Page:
Trick or Drink?

Posted on by Chief Marketer Staff

I remember the Halloween of 1955 distinctly. My older brother, Gregory, went as Davy Crockett on the strength of the fact that he owned a coonskin cap and a buckskin jacket (1955 was the height of the Disney-induced Davy Crockett fad). I went as Davy’s trusty sidekick, Charlie Russell. When you’re only five years old and your brother is nine, you spend a whole lot of time playing “trusty sidekick” whether you want to or not. We stopped by our friend Tommy Ford’s house to add him to our entourage of young frontiersmen, and I remember being astonished to see Tommy’s dad drinking beer and watching the news. Halloween was a kid’s holiday and a time for candy and pumpkins, I reasoned at the time, there’s no beer in Halloween. Boy, was I wrong!

As America’s third-largest brewer, Coors has always fought for retail display space with industry giants Anheuser-Busch and Miller Brewing. This is particularly evident during big beer consumption holidays like Super Bowl Sunday and Memorial Day. In the early 1980s, ex-Schlitz brand manager Gary Naifeh got the idea of creating a new beer holiday for Coors. He believed Halloween represented a new, adult marketing opportunity. As Barbara Wilson, Coors’ director of marketing-eastern region described it, “The feeling was, if we can’t own existing holidays, maybe we should create one of our own.”

Coors launched their first Halloween-dedicated promotion in 1983, using a wholly invented character called BeerWolf in a campaign titled “Turn it Loose with BeerWolf!” If the P-O-P and even costumes for live appearances seem a little cheesy now, you have to keep in mind that Budweiser was making pretty fair gains off a party animal named Spuds Mackenzie. Phil Senes, Coors former manager of consumer promotion, summarizes the time best: “Scrutiny wasn’t as high then as it is today.” Coors had the decency to give the BeerWolf a decent burial after a second run in 1984.

For Halloween 1985, the brewery fielded commercials set in the mythical ‘Silver Bullet Bar.” TV and point-of-sale featured attractive young adults in costumes celebrating the holiday with Coors Light. The idea worked as a theme for the event, but the brand still hadn’t hit on a big idea for an occasion that Coors could own.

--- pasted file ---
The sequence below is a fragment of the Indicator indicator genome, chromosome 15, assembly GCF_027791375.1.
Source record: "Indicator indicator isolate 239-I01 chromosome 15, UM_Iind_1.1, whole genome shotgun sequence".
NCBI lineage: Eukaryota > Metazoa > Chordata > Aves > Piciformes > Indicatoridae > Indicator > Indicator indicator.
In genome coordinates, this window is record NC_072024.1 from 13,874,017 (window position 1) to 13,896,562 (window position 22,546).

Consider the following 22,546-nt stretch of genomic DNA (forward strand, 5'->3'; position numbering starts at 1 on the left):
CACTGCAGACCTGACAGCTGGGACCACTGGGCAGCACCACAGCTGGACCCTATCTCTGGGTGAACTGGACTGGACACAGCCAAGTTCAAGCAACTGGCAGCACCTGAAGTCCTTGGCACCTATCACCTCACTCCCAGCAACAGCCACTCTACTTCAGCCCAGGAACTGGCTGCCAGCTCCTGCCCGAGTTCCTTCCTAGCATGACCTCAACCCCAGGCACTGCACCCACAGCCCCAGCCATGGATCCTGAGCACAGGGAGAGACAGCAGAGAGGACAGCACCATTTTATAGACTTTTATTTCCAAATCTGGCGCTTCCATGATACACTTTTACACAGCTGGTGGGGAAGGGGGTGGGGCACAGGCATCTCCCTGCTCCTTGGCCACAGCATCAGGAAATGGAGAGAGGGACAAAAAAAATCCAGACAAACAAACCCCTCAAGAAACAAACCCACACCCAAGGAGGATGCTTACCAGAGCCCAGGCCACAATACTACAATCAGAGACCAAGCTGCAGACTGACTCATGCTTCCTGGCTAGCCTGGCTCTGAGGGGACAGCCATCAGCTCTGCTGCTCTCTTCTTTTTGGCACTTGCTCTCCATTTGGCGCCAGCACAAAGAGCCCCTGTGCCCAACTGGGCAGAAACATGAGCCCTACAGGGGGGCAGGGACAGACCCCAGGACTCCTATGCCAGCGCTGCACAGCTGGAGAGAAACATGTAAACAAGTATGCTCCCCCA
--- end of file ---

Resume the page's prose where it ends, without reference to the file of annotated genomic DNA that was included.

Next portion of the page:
Enter Cassandra Peterson, a struggling actress in 1981, when she landed what would prove to be the role of a lifetime at local TV station KHJ in Los Angeles. Peterson was hired that August to be the on-screen hostess of Channel 9’s local Movie Macabre horror flick show. By her mid-September debut she’d managed, with the help of artist/costume designer Robert Redding, to create her professional persona, “Elvira, Mistress of the Dark.” By combining the sex appeal of a funereal goddess with the droll humor of a stand-up comic, Elvira became an instant and enormous cult figure, particularly with teenage and twenty-something young men, who tuned in just to see her do the commercial breaks.

By 1987, Peterson had parlayed Elvira into so many guest star appearances on the popular network TV shows of the time that she came to the attention of Coors. The brewery took the bold step of hiring Peterson as their exclusive Halloween spokesperson, making her the first female celebrity in commercial history to ever endorse a beer. Elvira launched Coors’ Halloween 1986 sales season, appearing in stores as a life-size cardboard standup in her signature slit-to-the-hip, deep decollete black dress, usually surrounded by mass quantities of Coors Beer.

The Elvira standees sold Coors displays in record quantities and stopped in-store floor traffic faster than a busted case of Crisco Oil in aisle six. More importantly, they helped Coors catch the leading edge of what would develop into the monster wave of Halloween entertaining. “We couldn’t keep the displays up at retail,” said Phil Senes. “Consumers, competitors, even the store personnel were taking our Elvira standups out of the stores, either for their basement or to sell at the local flea market. We even went to mini-standups and posters because they weren’t so expensive to replace. We really had a hard time keeping the stores merchandised.” The campaign was a huge hit with consumers and distributors alike, and ran again in 1987 to equally outstanding results.